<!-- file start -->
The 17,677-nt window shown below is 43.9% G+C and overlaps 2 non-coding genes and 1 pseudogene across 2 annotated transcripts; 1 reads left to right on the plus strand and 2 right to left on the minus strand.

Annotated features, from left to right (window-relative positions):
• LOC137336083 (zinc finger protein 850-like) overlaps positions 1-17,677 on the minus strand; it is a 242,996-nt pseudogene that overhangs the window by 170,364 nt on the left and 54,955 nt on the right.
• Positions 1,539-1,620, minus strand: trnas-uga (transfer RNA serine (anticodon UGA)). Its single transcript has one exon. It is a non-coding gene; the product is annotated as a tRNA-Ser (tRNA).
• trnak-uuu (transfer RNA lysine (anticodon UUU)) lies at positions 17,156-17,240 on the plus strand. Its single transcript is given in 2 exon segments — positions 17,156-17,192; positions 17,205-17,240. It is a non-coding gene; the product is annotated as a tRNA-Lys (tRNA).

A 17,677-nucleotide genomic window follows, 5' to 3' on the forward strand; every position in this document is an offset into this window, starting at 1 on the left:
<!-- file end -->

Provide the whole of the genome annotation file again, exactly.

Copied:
The 17,677-nt window shown below is 43.9% G+C and overlaps 2 non-coding genes and 1 pseudogene across 2 annotated transcripts; 1 reads left to right on the plus strand and 2 right to left on the minus strand.

Annotated features, from left to right (window-relative positions):
• LOC137336083 (zinc finger protein 850-like) overlaps positions 1-17,677 on the minus strand; it is a 242,996-nt pseudogene that overhangs the window by 170,364 nt on the left and 54,955 nt on the right.
• Positions 1,539-1,620, minus strand: trnas-uga (transfer RNA serine (anticodon UGA)). Its single transcript has one exon. It is a non-coding gene; the product is annotated as a tRNA-Ser (tRNA).
• trnak-uuu (transfer RNA lysine (anticodon UUU)) lies at positions 17,156-17,240 on the plus strand. Its single transcript is given in 2 exon segments — positions 17,156-17,192; positions 17,205-17,240. It is a non-coding gene; the product is annotated as a tRNA-Lys (tRNA).

A 17,677-nucleotide genomic window follows, 5' to 3' on the forward strand; every position in this document is an offset into this window, starting at 1 on the left: